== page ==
The name Vanuatu means: "our eternal land". The population of Vanuatu is
called Ni-Vanuatu. Vanuatu was formerly known as the New Hebrides. The island
state consists of 83 islands, 65 of which are guarded.
James Cook (1728-1779) gave the islands the name New Hebrides, because the
gloomy chain of islands reminded him of the Hebrides on the west coast of
Scotland. Vanuatu is one of the most culturally and scenically diverse
archipelagos in the Pacific.
Since the Pacific plate meets the Australian plate here, there are frequent
earthquakes and there are also active volcanoes on the islands of Tanna and
Ambrym, for example. Almost all islands are blessed with beautiful sandy
The islanders still maintain traditions such as traditional dances and diving.
The country has only recently been increasingly developed for tourism. With
the new flight connections to Australia and New Zealand, the vast majority of
tourists are from these countries.
According to the "Happy Planet Index 2006", Vanuatu is said to be home to the
happiest people in the world.
On March 13, 2015, the island was hit by a huge hurricane, known here as a
cyclone, with winds of up to a little less than 300 km/h afflicted.
The storm left behind massive damage and probably 10 dead.
|Name of the country
||Republic of Vanuatu
|Form of government
||Island nation in the western part of the South Pacific
||"Yumi yumi yumi i glat blong talem se,
yumi, yumi, yumi i man blong Vanuatu"
"We, we, we are happy to tell,
we, we, we are the people of Vanuatu."
||approx. 250,000 (Credit:
||About 98% are Melanesians, the rest: Europeans, Chinese, Vietnamese,
||Christianity, natural religions, kargo cults
||French, English and Bislama
||Port Vila, with about 35,000 residents
||approx. 12,200 km²
||Tabwemasana, at an altitude of 1,877 m
|Largest lake in area
|International license plate
||Vatu (VT) = 100 centimes
|Time difference to CET
|International phone code
|Internet TLD (Top Level Domain)
Since the culture and thus the history of the residents of the South Sea
was passed down orally, legends often have to be used to research the history of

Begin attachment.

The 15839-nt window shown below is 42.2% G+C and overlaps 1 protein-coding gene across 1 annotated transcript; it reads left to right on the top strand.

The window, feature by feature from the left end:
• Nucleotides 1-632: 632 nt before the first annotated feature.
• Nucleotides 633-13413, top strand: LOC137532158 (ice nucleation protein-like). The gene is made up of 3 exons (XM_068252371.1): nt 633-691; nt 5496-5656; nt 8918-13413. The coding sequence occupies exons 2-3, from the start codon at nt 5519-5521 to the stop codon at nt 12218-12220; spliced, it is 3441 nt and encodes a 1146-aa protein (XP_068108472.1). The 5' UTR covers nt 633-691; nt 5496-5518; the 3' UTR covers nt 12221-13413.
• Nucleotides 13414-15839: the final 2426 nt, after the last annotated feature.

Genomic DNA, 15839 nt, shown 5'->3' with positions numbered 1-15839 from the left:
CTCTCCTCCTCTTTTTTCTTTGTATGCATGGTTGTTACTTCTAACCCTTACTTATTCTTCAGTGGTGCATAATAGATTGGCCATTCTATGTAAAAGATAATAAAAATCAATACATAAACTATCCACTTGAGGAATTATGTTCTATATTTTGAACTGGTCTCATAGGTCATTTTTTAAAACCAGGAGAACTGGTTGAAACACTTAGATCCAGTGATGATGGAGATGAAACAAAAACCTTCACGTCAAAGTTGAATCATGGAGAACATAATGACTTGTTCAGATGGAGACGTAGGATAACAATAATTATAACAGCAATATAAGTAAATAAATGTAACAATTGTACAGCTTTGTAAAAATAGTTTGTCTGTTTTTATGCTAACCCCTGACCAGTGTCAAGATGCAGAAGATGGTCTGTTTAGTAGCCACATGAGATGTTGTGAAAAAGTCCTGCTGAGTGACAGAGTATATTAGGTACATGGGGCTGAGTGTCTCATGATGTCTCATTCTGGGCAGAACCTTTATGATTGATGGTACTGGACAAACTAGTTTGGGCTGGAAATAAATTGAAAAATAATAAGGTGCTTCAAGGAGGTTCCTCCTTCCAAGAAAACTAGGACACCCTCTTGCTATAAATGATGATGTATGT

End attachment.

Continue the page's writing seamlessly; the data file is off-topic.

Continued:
the country. Therefore, in addition to the scientifically verifiable history, we
also present traditional legends about the history of the country:
Told traditions tell of an old chief, called Roymatu, who knew how to unite the
hostile and cannibalistic tribes. His brother, driven by jealousy, shot Raymatu
with a poisoned arrow. This then died a slow, agonizing death. While he was
struggling with death, he was carried around the island of Efate to bid farewell
to the tribes pacified by him.
He was taken to the Feles Caves on Lepala Island, where he then died. He was
then taken to Devil Point to the Tukutuku Underwater Caves and the Retoka
Islands, also known as Hat Islands, where he was buried. Members of his tribe
were burned as companions.
This old burial site was examined by archaeologists who dated the finds there to
the year 1,300 BC.
Abbreviationfinder website, it is generally assumed that Vanuatu was first settled from Papua New
Guinea about 6,000 years ago.
The Europeans are coming
In the late 16th century, Europeans believed in the existence of a southern
continent. Therefore, they undertook numerous expeditions.
The Portuguese Pedro Ferdinand de Quiros (1555-1614), commissioned by the
Viceroy of Peru, set out from Peru to find the country, to colonize it and to
evangelize the natives to the Catholic faith. De Quiros first reached the
Solomon Islands that had previously been discovered by a Spanish expedition.
De Quiro then saw Mount Mere Lava on April 25, 1606 and stopped briefly on the
island of Gaua. He then sailed further south until he reached Big Bay on May 3,
1606. He named the country Australia del Espiritu Santo because he believed he
had found the continent he was looking for.
Upon landing on Big Bay, he murdered all the nosy natives and took possession of
the land in the name of the Spanish Crown. He founded the New Jerusalem colony
near the Jordan River. De Quiros later went nuts, made himself king and enslaved
the entire ship's crew.
But after just 54 days de Quiros was forced to leave the island because the crew
mutinied and the natives did theirs. It would be another 160 years before the
next conqueror set foot on the island.
The Frenchman Louis Antoine de Bougainville (1729-1811) reached the islands in
1766, which he named Maew, Pentecost, Ambrym and Malekula islands. Incidentally,
the beautiful flowers were named after him. He found out that Espiritu Santo was
not the continent he was looking for, just an island. So he only went ashore to
James Cook (1728-1779) reached Espiritu Santo on his second voyage in 1774. He
crossed the waters intensely. However, the hostile natives did not allow landing